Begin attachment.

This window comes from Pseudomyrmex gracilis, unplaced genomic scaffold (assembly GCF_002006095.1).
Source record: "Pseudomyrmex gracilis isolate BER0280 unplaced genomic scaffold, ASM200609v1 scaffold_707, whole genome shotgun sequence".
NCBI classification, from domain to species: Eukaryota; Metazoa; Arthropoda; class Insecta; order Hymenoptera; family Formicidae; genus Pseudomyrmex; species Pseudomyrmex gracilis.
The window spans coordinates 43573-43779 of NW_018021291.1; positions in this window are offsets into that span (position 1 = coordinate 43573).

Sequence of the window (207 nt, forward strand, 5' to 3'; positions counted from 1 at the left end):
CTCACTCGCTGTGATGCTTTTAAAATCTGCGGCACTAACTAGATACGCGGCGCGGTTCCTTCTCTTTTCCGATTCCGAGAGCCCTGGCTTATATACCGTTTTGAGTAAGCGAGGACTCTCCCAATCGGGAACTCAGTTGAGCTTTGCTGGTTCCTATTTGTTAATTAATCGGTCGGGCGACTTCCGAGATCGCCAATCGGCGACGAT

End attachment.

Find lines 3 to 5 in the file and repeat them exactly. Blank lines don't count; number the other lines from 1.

NCBI classification, from domain to species: Eukaryota; Metazoa; Arthropoda; class Insecta; order Hymenoptera; family Formicidae; genus Pseudomyrmex; species Pseudomyrmex gracilis.
The window spans coordinates 43573-43779 of NW_018021291.1; positions in this window are offsets into that span (position 1 = coordinate 43573).

Sequence of the window (207 nt, forward strand, 5' to 3'; positions counted from 1 at the left end):